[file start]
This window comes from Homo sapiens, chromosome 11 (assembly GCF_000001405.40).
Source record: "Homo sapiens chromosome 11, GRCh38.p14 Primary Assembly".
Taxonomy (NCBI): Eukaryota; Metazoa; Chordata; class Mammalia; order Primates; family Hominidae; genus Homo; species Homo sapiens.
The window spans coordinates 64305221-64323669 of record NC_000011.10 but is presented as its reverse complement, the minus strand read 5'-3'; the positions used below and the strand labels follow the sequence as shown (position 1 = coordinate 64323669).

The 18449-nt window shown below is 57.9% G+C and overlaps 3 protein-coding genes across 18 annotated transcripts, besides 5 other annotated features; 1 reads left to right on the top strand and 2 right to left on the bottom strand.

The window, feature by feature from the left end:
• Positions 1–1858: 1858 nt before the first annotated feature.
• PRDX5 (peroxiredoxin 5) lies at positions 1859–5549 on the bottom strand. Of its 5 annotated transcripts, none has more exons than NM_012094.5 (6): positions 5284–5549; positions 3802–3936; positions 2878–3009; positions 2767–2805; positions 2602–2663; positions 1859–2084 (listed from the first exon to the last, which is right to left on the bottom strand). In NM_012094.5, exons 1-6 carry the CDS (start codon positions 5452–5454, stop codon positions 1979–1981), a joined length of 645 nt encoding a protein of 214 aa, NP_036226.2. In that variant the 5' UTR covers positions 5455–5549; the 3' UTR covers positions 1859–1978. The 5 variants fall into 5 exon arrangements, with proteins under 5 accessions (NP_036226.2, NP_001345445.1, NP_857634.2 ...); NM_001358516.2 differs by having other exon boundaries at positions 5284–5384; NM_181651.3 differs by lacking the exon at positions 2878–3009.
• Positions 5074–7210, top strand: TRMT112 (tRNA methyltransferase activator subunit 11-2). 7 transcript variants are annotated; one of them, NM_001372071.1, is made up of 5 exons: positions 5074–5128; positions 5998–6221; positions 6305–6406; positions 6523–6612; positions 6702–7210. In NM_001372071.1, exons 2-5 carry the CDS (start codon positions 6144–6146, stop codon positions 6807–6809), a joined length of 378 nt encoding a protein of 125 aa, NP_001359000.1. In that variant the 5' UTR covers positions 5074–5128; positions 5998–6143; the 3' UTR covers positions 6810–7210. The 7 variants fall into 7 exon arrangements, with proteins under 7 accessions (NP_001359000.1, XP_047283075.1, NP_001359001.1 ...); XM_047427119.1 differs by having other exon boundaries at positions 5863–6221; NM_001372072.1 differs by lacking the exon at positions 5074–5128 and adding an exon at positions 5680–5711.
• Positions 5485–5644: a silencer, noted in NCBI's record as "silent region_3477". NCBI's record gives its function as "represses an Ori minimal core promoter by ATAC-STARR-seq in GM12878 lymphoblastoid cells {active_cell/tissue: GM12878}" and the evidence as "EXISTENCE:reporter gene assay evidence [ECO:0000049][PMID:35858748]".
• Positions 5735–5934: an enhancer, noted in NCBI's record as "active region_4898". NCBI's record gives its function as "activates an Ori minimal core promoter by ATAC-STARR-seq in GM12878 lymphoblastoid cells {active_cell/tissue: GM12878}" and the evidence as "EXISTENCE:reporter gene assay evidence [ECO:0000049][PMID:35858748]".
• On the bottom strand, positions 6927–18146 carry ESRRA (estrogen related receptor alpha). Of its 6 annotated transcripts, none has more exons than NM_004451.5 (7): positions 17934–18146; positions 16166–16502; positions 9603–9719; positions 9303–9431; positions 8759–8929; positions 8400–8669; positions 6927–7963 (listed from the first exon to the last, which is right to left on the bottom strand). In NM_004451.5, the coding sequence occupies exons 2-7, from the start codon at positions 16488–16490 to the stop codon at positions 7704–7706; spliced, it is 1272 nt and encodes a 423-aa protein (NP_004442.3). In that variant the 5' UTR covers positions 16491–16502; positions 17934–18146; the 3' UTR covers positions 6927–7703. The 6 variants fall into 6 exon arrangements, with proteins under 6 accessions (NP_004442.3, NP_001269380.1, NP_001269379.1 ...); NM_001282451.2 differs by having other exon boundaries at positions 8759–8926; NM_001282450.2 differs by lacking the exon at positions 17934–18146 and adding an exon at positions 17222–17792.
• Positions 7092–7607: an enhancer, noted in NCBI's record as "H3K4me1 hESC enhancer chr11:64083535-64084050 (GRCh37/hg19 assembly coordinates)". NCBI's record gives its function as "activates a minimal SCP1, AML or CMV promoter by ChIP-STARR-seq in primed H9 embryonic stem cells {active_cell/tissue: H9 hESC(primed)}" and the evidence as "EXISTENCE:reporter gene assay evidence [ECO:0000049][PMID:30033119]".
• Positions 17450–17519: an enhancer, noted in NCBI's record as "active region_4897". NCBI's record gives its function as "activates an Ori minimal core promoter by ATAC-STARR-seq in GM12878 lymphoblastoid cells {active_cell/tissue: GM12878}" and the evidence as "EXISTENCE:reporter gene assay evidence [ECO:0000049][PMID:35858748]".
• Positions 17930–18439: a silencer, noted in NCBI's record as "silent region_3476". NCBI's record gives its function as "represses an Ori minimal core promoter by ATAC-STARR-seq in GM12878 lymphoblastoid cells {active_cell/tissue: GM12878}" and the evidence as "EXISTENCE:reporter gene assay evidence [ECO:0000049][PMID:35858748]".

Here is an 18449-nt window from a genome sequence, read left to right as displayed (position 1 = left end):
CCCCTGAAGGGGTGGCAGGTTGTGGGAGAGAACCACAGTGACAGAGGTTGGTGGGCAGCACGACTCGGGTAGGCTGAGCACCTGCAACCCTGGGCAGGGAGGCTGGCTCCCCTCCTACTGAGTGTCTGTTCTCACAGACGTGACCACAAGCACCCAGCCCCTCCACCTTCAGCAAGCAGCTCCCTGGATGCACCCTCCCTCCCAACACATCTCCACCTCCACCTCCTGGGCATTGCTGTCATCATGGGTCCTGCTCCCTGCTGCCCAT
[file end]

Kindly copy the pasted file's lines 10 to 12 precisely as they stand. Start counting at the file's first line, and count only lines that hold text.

• Positions 5485–5644: a silencer, noted in NCBI's record as "silent region_3477". NCBI's record gives its function as "represses an Ori minimal core promoter by ATAC-STARR-seq in GM12878 lymphoblastoid cells {active_cell/tissue: GM12878}" and the evidence as "EXISTENCE:reporter gene assay evidence [ECO:0000049][PMID:35858748]".
• Positions 5735–5934: an enhancer, noted in NCBI's record as "active region_4898". NCBI's record gives its function as "activates an Ori minimal core promoter by ATAC-STARR-seq in GM12878 lymphoblastoid cells {active_cell/tissue: GM12878}" and the evidence as "EXISTENCE:reporter gene assay evidence [ECO:0000049][PMID:35858748]".
• On the bottom strand, positions 6927–18146 carry ESRRA (estrogen related receptor alpha). Of its 6 annotated transcripts, none has more exons than NM_004451.5 (7): positions 17934–18146; positions 16166–16502; positions 9603–9719; positions 9303–9431; positions 8759–8929; positions 8400–8669; positions 6927–7963 (listed from the first exon to the last, which is right to left on the bottom strand). In NM_004451.5, the coding sequence occupies exons 2-7, from the start codon at positions 16488–16490 to the stop codon at positions 7704–7706; spliced, it is 1272 nt and encodes a 423-aa protein (NP_004442.3). In that variant the 5' UTR covers positions 16491–16502; positions 17934–18146; the 3' UTR covers positions 6927–7703. The 6 variants fall into 6 exon arrangements, with proteins under 6 accessions (NP_004442.3, NP_001269380.1, NP_001269379.1 ...); NM_001282451.2 differs by having other exon boundaries at positions 8759–8926; NM_001282450.2 differs by lacking the exon at positions 17934–18146 and adding an exon at positions 17222–17792.